Princess Irulan Corrino was the eldest daughter of the 81st Padishah Emperor Shaddam Corrino IV, and Anirul, a Bene Gesserit of Hidden Rank. She was also the wife, in title only, of Emperor Paul Atreides, and an important historian who chronicled the events of Paul's rise to the Imperial throne through a series of written works.
Etymology[edit | edit source]
Irulan's name is an anagram of her mother Anirul's name. The first two letters of the mother's name are moved to the end of the daughter's. This may be significant since she was the firstborn and first of Shaddam's daughters to be trained as a Bene Gesserit.
History[edit | edit source]
Upbringing[edit | edit source]
As the eldest of five daughters to Shaddam, Irulan was raised under auspicious circumstances in the Imperial Court, and received an excellent education through the Bene Gesserit. Like her younger sisters Chalice, Wensicia, Josifa, and Rugi, Irulan was conditioned to be a lady of refinement and elegance.
From an early age, Irulan's father Shaddam IV expected her to become Empress after his death, or at the very least to wed a political ally and retain House Corrino's hegemony over the Imperium. The Bene Gesserit also saw potential in the girl, and gave her sufficient training so that they could exploit her at some point in the future, were she to find herself in a position of power.
However, despite the expectations of others, Irulan remained only an average Bene Gesserit adept, and retained a strong sense of personal identity and ambition: qualities that caused tension between herself and her equally strong-minded father. Lady Jessica mused that Irulan was too proud to progress very far with her Bene Gesserit training, and that the Sisterhood never pressed the point because Irulan's primary use would be as Shaddam's daughter, even with Bene Gesserit abilities.
The Plot against House Atreides[edit | edit source]
Irulan was gradually drawn into the events on Arrakis as her father orchestrated his plot to destroy Duke Leto Atreides I and House Atreides, with the aid of House Harkonnen. As Leto's power and influence grew in the Landsraad, there was wide speculation that Irulan could be married to his son, Paul to symbolize Shaddam's selection of House Atreides to peacefully assume the Imperial throne after his death; but the Emperor's jealousy of the "Red Duke" Leto instead led him to orchestrate a plot to destroy him.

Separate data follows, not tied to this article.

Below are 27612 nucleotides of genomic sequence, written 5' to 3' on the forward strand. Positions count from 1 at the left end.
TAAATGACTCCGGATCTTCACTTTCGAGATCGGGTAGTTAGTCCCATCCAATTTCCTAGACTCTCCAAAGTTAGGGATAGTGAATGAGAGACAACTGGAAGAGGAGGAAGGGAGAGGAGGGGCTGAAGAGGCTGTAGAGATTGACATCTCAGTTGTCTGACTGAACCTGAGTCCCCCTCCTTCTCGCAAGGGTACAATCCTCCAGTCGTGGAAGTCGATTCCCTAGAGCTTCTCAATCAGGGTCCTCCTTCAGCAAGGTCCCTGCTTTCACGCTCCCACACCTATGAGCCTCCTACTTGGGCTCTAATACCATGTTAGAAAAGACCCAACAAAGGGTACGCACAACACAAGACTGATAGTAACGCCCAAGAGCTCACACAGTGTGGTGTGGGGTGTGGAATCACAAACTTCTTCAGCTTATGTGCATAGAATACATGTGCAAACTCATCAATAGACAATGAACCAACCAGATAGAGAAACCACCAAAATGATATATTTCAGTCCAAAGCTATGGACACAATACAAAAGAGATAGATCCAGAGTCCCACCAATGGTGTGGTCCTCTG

Irulan wrote everything important in her private diary:
- "My father, the Padishah Emperor, took me by the hand one day and I sensed in the ways my mother had taught me that he was disturbed. He led me down the Hall of Portraits to the ego-likeness of the Duke Leto Atreides. I marked the strong resemblance between them — my father and this man in the portrait--both with thin, elegant faces and sharp features dominated by cold eyes. 'Princess-daughter, my father said, I would that you'd been older when it came time for this man to choose a woman.' My father was 71 years old at the time and looking no older than the man in the portrait, and I was only 14 years old, but yet I remember deducing in that instant that my father secretly wished the Duke had been his son, and disliked the political necessities that made them enemies.” — In My Father's House by the Princess Irulan
To get House Harkonnen to assist with this scheme, the Emperor offered to potentially give Irulan in marriage to the Harkonnen heir apparent, the na-Baron Feyd-Rautha Rabban Harkonnen, along with the riches of the Arrakis fief. Baron Vladimir Harkonnen favored this arrangement, as he believed such a union and plan would greatly assist in the establishment of a Harkonnen Empire. Irulan was so ensnared, and would oppose being used as such a pawn.
The plot against the Atreides was executed: lured to Arrakis on the pretense of taking over the valuable melange operation there, the Atreides were soon attacked by Harkonnen forces (secretly supplemented by the seemingly unstoppable Imperial Sardaukar). Leto was killed, but Paul and his Bene Gesserit mother, Lady Jessica fled into the desert and were presumed dead. A crisis on Arrakis began when the mysterious Muad'Dib emerged as an effective leader of the native Fremen tribes against the rule of the Harkonnens. He was, of course, a very-much-alive Paul Atreides.
Downfall of the Corrinos[edit | edit source]